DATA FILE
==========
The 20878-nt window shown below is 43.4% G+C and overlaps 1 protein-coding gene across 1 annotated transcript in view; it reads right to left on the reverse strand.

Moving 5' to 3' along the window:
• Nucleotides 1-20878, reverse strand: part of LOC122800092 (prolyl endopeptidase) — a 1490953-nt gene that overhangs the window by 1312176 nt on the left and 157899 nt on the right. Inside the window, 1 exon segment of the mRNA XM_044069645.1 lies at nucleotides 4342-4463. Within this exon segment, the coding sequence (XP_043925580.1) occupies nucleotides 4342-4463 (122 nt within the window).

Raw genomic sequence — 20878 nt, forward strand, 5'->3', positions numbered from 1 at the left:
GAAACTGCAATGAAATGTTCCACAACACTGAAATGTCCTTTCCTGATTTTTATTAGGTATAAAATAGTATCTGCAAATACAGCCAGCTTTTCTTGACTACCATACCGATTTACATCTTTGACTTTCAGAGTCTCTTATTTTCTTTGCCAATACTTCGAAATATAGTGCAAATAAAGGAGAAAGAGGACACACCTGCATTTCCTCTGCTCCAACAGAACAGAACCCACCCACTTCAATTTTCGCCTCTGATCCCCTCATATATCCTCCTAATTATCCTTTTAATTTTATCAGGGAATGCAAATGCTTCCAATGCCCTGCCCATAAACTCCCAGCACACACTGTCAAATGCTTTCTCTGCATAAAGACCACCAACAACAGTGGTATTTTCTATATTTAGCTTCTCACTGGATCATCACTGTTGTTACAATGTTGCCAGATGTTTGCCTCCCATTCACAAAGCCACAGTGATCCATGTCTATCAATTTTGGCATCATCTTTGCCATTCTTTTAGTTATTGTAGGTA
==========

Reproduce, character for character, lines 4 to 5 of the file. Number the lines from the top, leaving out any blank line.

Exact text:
Raw genomic sequence — 20878 nt, forward strand, 5'->3', positions numbered from 1 at the left:
GAAACTGCAATGAAATGTTCCACAACACTGAAATGTCCTTTCCTGATTTTTATTAGGTATAAAATAGTATCTGCAAATACAGCCAGCTTTTCTTGACTACCATACCGATTTACATCTTTGACTTTCAGAGTCTCTTATTTTCTTTGCCAATACTTCGAAATATAGTGCAAATAAAGGAGAAAGAGGACACACCTGCATTTCCTCTGCTCCAACAGAACAGAACCCACCCACTTCAATTTTCGCCTCTGATCCCCTCATATATCCTCCTAATTATCCTTTTAATTTTATCAGGGAATGCAAATGCTTCCAATGCCCTGCCCATAAACTCCCAGCACACACTGTCAAATGCTTTCTCTGCATAAAGACCACCAACAACAGTGGTATTTTCTATATTTAGCTTCTCACTGGATCATCACTGTTGTTACAATGTTGCCAGATGTTTGCCTCCCATTCACAAAGCCACAGTGATCCATGTCTATCAATTTTGGCATCATCTTTGCCATTCTTTTAGTTATTGTAGGTA